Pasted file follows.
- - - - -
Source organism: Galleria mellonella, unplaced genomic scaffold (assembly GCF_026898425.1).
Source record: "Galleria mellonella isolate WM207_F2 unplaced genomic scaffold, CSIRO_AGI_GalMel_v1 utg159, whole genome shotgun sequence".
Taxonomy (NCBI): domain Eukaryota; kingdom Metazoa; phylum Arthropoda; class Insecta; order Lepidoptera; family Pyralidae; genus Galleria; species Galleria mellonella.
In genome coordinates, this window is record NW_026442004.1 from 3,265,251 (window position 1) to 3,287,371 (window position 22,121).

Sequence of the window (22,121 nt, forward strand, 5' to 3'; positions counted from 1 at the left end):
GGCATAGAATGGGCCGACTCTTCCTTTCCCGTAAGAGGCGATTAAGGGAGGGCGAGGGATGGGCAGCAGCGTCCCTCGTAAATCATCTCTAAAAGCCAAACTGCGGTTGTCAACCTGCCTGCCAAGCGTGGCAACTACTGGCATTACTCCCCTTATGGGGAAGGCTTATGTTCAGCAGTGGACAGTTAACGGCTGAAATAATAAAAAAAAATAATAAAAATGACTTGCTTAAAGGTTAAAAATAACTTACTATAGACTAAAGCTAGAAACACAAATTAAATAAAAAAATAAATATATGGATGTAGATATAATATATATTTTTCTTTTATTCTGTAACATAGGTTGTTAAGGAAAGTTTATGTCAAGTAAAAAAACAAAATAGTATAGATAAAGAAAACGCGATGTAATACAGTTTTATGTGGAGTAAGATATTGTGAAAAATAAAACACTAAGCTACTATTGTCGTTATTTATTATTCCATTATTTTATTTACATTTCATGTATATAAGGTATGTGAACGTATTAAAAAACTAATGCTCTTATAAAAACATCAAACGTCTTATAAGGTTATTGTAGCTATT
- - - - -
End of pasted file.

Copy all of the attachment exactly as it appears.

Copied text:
Source organism: Galleria mellonella, unplaced genomic scaffold (assembly GCF_026898425.1).
Source record: "Galleria mellonella isolate WM207_F2 unplaced genomic scaffold, CSIRO_AGI_GalMel_v1 utg159, whole genome shotgun sequence".
Taxonomy (NCBI): domain Eukaryota; kingdom Metazoa; phylum Arthropoda; class Insecta; order Lepidoptera; family Pyralidae; genus Galleria; species Galleria mellonella.
In genome coordinates, this window is record NW_026442004.1 from 3,265,251 (window position 1) to 3,287,371 (window position 22,121).

Sequence of the window (22,121 nt, forward strand, 5' to 3'; positions counted from 1 at the left end):
GGCATAGAATGGGCCGACTCTTCCTTTCCCGTAAGAGGCGATTAAGGGAGGGCGAGGGATGGGCAGCAGCGTCCCTCGTAAATCATCTCTAAAAGCCAAACTGCGGTTGTCAACCTGCCTGCCAAGCGTGGCAACTACTGGCATTACTCCCCTTATGGGGAAGGCTTATGTTCAGCAGTGGACAGTTAACGGCTGAAATAATAAAAAAAAATAATAAAAATGACTTGCTTAAAGGTTAAAAATAACTTACTATAGACTAAAGCTAGAAACACAAATTAAATAAAAAAATAAATATATGGATGTAGATATAATATATATTTTTCTTTTATTCTGTAACATAGGTTGTTAAGGAAAGTTTATGTCAAGTAAAAAAACAAAATAGTATAGATAAAGAAAACGCGATGTAATACAGTTTTATGTGGAGTAAGATATTGTGAAAAATAAAACACTAAGCTACTATTGTCGTTATTTATTATTCCATTATTTTATTTACATTTCATGTATATAAGGTATGTGAACGTATTAAAAAACTAATGCTCTTATAAAAACATCAAACGTCTTATAAGGTTATTGTAGCTATT